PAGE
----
Electronic Viewfinder (EVF)
Each model features a 3-inch LCD with a tilting design to help with awkward high or low compositions, and an OLED EVF. However, there is a difference in size and a big jump in resolution between the two camera’s EVFs. While the Alpha 9 II offers a 1.3cm 3,686,400-dot resolution EVF, the Alpha 1 (below) ups the stakes and delivers a 1.6cm 9,437,184-dot version.
A wide ISO range will allow a camera to be able to shoot in low light conditions, something the Alpha 9 II and Alpha 1 will need to encounter in the world of sports and wildlife photography. Interestingly, it’s actually the older Alpha 9 II that has the higher native ISO of 100-51200 (which can be expanded to 204800), while the Alpha 1’s ISO tops out at 32000 (expandable to 102400).
Size and build
Both are pro-level cameras so it’s no surprise that each model features weather sealing that will protect the camera body from dust and moisture, enabling photographers to use the camera in tough conditions.Tipping the scales at 737g, the Alpha 1 is slightly heavier than the Alpha 9 II (678g), but thanks to the mirrorless design both cameras are considered lightweight – for comparison the Canon 1DX weighs in at 1250g, which is 513g heavier than the Sony Alpha 1.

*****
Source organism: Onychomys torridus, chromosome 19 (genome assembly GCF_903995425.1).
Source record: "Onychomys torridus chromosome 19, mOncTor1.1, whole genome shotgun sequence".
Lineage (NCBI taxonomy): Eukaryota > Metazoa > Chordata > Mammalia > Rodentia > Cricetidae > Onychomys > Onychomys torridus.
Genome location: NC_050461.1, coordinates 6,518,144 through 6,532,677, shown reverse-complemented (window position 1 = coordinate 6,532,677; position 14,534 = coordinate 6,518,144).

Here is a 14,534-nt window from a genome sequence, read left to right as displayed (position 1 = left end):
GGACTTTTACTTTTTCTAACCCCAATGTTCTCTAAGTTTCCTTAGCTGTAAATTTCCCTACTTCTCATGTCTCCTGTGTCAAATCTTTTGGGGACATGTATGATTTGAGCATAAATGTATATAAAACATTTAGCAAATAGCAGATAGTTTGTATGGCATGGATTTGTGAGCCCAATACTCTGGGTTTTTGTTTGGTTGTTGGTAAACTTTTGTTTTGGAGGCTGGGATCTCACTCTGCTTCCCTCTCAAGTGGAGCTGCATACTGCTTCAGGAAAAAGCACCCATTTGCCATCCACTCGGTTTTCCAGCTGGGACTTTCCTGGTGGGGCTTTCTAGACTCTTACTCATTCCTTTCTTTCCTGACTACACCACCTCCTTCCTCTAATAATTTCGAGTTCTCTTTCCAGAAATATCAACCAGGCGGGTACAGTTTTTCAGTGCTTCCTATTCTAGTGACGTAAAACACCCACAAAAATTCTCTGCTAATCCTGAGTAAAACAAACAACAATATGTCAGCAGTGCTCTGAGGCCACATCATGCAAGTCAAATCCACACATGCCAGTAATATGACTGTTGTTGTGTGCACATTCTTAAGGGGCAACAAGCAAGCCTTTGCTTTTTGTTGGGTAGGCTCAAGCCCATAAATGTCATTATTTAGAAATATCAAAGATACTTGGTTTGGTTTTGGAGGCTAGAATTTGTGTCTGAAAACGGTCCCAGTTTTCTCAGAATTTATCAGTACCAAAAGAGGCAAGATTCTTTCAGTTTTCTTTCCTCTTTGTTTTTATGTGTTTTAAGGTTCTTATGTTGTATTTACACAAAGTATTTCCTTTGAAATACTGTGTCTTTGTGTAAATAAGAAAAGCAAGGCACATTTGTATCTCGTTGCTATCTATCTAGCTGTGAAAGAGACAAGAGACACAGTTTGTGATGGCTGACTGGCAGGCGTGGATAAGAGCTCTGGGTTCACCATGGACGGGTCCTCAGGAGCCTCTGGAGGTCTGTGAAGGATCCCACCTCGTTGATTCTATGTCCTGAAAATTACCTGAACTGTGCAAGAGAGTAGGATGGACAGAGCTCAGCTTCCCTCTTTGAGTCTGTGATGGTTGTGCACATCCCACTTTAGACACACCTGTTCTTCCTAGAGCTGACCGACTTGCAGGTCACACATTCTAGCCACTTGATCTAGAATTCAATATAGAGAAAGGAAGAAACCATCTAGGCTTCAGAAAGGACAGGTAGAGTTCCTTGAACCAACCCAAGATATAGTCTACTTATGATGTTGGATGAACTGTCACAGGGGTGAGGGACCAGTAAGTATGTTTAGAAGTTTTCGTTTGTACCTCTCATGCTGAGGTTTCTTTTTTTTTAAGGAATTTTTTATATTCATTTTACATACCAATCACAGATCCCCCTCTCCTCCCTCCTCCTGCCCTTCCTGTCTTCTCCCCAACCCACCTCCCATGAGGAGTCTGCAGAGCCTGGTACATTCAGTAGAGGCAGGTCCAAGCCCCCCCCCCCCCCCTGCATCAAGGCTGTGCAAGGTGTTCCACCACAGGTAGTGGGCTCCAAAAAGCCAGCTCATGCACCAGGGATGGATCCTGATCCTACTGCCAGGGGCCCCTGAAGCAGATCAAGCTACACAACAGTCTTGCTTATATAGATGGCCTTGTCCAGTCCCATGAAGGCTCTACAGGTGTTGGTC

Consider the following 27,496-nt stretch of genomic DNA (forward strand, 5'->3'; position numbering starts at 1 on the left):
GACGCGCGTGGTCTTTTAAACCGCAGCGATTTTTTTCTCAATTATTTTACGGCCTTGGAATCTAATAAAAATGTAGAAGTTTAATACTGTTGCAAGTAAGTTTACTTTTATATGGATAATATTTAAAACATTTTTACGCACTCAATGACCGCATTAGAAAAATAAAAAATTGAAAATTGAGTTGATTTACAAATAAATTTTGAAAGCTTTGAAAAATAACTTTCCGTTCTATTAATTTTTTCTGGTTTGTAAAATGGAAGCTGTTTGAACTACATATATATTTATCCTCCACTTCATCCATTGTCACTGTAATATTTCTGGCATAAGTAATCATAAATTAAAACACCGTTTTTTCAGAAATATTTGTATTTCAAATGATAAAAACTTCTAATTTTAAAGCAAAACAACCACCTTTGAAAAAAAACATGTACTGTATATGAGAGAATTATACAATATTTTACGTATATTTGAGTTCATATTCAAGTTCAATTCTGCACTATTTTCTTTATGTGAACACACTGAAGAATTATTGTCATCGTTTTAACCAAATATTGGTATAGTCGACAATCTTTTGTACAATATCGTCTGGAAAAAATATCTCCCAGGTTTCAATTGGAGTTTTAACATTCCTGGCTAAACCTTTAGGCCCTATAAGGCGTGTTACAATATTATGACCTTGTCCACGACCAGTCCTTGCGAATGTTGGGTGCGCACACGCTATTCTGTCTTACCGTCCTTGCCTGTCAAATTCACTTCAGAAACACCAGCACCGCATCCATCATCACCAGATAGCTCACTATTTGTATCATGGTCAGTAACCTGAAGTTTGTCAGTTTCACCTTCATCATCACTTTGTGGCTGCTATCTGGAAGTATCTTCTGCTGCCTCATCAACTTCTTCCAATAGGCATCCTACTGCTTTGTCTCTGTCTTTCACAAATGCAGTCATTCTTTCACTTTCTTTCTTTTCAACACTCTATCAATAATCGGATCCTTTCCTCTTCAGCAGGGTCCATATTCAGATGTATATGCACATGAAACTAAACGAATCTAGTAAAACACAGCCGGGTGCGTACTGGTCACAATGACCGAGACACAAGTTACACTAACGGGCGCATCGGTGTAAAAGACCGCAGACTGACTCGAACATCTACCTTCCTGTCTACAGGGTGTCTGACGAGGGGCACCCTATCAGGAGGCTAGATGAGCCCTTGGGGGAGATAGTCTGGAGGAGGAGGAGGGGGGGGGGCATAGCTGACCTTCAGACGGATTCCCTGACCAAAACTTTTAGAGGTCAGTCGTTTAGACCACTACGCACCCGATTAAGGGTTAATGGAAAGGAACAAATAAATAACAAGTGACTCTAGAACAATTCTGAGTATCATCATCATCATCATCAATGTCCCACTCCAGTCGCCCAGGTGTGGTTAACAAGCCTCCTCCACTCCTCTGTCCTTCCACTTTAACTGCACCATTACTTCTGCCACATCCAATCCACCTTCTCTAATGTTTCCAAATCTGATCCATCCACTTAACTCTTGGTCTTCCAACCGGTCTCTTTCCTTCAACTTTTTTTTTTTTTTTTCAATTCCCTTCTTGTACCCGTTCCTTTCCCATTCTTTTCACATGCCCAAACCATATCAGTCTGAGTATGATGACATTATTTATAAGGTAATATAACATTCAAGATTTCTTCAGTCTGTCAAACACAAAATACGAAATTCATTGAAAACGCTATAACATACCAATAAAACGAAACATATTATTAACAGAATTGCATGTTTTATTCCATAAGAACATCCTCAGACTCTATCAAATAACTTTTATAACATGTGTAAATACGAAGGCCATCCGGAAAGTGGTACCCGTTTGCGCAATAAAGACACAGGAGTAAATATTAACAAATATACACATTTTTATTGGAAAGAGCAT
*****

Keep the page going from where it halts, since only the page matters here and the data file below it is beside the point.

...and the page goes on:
As you’d expect, cutting-edge professional cameras aren’t cheap. The Sony Alpha 9 II has a current street price of £4,299 (with the original Alpha 9 priced from around £2,999), but the new Alpha 1 is available for pre-order at £6,500. This is a major investment for sure, but it’s likely that those picking up the Alpha 1 will be making a living out of sports and wildlife photography.
Let’s take a look at the remaining similarities and differences, starting with the battery life – an important consideration for professional sports and wildlife photographers. The Alpha 9 II offers the higher capacity and is CIPA rated for 500 shots (Electronic Viewfinder) or 690 shots using the LCD on a single charge, which is more than the new Alpha 1, which offers 430 shots using the EVF or 530 using the LCD.
Both cameras feature LAN and FTP technology and while the Alpha 9 II features dual card slots for SDXC cards, the Alpha 1 can use CFExpress to cope with all that extra data generated by the larger sensor and faster burst rate.
While the Alpha 9 II’s flash sync speed is 1/250sec, the Alpha 1 pushes this up to 1/400sec, which will be useful when using strobe lights with moving subjects. We’ll be reviewing the new Alpha 1 as soon as we can.
Don’t forget the Alpha 7R IV, too
With all the excitement about the Alpha 1, it’s easy to forget about an older, but still highly appealing camera, the A7R IV. It is certainly cheaper than the Alpha 1 and Alpha 9 II at around £2800, and offers higher resolution (60Mp compared to the A 1). The A1 seems to be the clear winner in terms of continuous shooting and video features, however. If these are less important than high resolution (eg if you are commercial portrait photographer) there is still a lot going for the A7R IV.